Top Cat: The Movie
EXPECTATIONS: He's the boss, he's the king, but above everything he's the most tip-top Top Cat. So the song goes and I'd generally be inclined to agree, but somehow Top Cat: The Movie just doesn't look right. Rather than thinking "Hooray, Top Cat is back" I'm thinking "What the hell, someone's trying to bring back Top Cat?"
REALITY: Top Cat: The Movie is an excruciatingly painful experience that I wouldn't wish on my worst enemy. It saddens me deeply to think that this is what can pass for cinema in this age, seeing as the whole thing feels like a budget computer game for kids with all the actual gameplay cut out. Every gag falls flat, even with the kids in the audience -- who would all much rather be watching Madagascar 3, I'm sure. Probably because this film ends with a prison rape joke.
Oh good, it's the real Top Cat.Top Cat and his gang live a charmed life in an alleyway in New York City under the watchful eye of Officer Dibble. One day, Dibble breaks the news to the gang that he is in the running for Chief of Police, only to be pipped to the post by dirty-dealing Lou Strickland, who replaces the entire force with robots and has Top Cat thrown into Dog Jail because the Cat Jail is full. Now Top Cat must escape, reunite with his gang and overthrow Strickland's fascist regime. It's okay, kids. He gets raped at the end.
The whole story could easily be told in about 20 minutes, so there's absolutely no reason for this to be a feature film. Every scene feels like it is taking place between very simple puzzle-solving scenarios. Oh no, a locked gate. What shall we do, Top Cat? I know, we'll use these bananas to lure a giant gorilla out of the zoo to knock the gate down. Puzzle solved!
The animation is of an unacceptably low quality. These two-dimensional characters move through three-dimensional environments, presumably to allow for easier camera movements. Unfortunately, it all feels - yep - like a computer game. Everything is so floaty as the characters move in and out of the screen: They're moving forward but they're also floating backward as the background moves around them. It doesn't help that everything is so ugly, either. Every background is just a mess of slightly different coloured lumps; animated elements appear and disappear at random; and every animated character simply flips itself when turning around, rather than being made to look like they have two individual sides. I've never seen New York City and its denizens depicted in such an eye-catching array of grey and brown blobs.
The sound design is possibly the worst element on display here (other than the script, obviously). Every exterior scene is presented in a constant din and drone of traffic noise and wind. You know how in computer games when the environment is just full of sound effects all playing at once and it leads to a really odd ambience? Top Cat: The Movie employs that exact technique to ear-bursting effect. Every dialogue scene is drowned out by ceaseless traffic and car horns. I don't care how realistic you think it is, it doesn't sound cinematic to overplay everything with the sounds of a Saturday night in Birmingham city centre, especially when characters are trying to have a conversation.
Oh good, it's the REAL real Top Cat.Considering that the story revolves around the dangers of replacing humans with soulless computers, it is ironic just how soulless and computerised the whole film feels. Considering this is a Mexican production based on an American cartoon from the 1960s, which in turn was based on an American sitcom from the 1950s (The Phil Silvers Show), you'd think that the filmmakers would be all in favour of modernisation. The fact of the matter is, this film rejects even the invention of the mobile phone as an advancement in technology and presents almost everything that we consider an advancement in the modern world as being fundamentally evil and wrong and then contradicts that in its aesthetic, which promotes the laziest sense of "let the computer do the work."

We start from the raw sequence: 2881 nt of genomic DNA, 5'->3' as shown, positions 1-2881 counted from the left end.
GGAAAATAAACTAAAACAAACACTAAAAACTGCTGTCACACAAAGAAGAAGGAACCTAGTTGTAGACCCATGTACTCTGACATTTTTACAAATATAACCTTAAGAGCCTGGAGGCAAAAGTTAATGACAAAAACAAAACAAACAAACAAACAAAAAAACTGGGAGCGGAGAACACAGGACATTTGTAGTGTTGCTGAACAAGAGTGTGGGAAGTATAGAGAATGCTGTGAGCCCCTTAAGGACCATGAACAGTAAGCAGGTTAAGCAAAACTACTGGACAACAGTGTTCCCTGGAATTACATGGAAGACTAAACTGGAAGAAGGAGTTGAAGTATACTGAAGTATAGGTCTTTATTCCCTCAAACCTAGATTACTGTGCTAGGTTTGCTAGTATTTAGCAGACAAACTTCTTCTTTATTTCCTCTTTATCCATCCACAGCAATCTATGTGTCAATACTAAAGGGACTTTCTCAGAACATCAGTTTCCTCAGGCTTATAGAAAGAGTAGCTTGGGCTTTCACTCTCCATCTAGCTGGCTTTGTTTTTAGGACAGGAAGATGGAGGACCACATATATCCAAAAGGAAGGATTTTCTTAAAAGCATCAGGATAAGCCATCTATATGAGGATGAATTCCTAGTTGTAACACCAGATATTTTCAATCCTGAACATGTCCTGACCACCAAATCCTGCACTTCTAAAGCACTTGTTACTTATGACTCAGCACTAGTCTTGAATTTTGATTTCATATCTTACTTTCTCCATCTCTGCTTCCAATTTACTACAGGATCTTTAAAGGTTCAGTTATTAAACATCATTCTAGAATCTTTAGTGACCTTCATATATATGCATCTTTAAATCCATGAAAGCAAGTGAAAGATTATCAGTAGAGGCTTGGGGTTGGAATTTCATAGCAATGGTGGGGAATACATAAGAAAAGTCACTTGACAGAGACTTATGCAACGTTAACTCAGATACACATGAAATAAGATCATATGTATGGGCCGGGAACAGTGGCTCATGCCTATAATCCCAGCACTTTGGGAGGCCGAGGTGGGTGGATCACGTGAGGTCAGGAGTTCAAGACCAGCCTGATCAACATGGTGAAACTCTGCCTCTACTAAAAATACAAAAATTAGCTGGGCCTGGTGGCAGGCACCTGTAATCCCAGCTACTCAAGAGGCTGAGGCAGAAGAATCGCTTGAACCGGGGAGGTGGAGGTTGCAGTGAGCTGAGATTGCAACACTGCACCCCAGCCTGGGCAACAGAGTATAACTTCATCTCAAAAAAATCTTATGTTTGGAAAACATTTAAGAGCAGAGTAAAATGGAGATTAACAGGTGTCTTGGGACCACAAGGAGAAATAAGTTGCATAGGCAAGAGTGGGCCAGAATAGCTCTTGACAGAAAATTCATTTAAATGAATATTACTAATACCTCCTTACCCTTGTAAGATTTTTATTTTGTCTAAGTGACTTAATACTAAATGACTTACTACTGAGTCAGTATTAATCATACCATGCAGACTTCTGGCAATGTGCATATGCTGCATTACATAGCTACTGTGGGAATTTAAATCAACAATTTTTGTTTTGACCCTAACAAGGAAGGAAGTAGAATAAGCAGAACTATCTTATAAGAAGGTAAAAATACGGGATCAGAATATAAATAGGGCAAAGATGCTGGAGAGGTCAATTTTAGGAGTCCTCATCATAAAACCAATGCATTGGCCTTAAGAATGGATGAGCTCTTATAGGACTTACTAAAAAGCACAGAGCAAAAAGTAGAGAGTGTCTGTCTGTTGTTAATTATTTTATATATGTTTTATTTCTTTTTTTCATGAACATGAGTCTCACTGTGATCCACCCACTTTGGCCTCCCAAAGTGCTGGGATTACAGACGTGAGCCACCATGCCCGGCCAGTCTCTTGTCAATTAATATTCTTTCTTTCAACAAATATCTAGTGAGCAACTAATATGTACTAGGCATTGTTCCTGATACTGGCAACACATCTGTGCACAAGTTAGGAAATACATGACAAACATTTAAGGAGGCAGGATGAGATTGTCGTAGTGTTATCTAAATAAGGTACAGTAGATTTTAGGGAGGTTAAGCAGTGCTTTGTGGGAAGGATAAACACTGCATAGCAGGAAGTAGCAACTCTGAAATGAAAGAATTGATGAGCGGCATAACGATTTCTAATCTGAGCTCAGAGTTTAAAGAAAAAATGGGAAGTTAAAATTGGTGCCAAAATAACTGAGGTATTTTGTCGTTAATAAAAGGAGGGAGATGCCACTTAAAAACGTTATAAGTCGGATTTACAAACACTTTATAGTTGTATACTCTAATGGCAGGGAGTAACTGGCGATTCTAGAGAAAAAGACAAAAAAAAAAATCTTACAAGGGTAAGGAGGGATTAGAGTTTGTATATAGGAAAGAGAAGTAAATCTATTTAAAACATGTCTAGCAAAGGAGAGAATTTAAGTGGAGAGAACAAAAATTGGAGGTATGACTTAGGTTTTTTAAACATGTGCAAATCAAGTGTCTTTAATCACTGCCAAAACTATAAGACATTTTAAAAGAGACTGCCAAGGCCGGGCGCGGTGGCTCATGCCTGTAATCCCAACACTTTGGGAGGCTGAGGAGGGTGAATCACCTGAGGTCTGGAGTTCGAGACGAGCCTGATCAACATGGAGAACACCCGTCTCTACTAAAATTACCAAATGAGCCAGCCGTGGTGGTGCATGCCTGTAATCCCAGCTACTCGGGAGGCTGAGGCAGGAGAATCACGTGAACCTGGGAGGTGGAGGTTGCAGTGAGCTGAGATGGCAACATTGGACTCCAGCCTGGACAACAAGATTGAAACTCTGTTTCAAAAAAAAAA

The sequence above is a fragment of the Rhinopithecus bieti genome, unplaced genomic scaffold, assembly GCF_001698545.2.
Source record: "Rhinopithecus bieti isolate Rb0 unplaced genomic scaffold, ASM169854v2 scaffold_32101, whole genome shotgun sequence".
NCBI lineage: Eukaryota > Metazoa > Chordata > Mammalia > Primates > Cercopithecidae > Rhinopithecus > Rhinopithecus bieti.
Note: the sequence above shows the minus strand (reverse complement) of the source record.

So surely there's some charm? Something that redeems this film? No, there isn't. The voice actors are the only ones who manage to come out unscathed by simply sounding like close approximations of the original cast members, but the lines they are forced to speak are horrific. In one particularly baffling moment, a character stops to think about his plan, the screen fades to black and it stays that way for a short while. "Oh, this must be that eclipse they've been talking about on the news, it'll be over in a few seconds." Fade back in. That's it. That's the joke. I say "joke", but jokes normally have punchlines and this feels more like someone trying to justify a fade to black that probably led to "Please Insert Floppy Disk 2" at one time. Every moment in the film feels much the same.
It makes me sad to think that this is what is becoming of our beloved artform. Cinema is now a rubbish bin to throw your unfinished video game projects into when you realise they're not working, or to expose young children to the concept of prison rape nice and early.
MINORITY REPORT: Sometimes I hate free speech and this age of affordable technology, in which any sex offender with an iMac can remake Puss in Boots using Illustrator. In fact, I sometimes wish we lived under the totalitarian rule of the moon Nazis, which brings us to... - Sean "Keanu Grieves" Hanson
Maria Mitchell is shown holding a telescope to each eye, using them to ogle passing hunks on the street below. OOOGA! Her tongue rolls out like a firehose, her eyes comically bulging through the ends of the telescopes.
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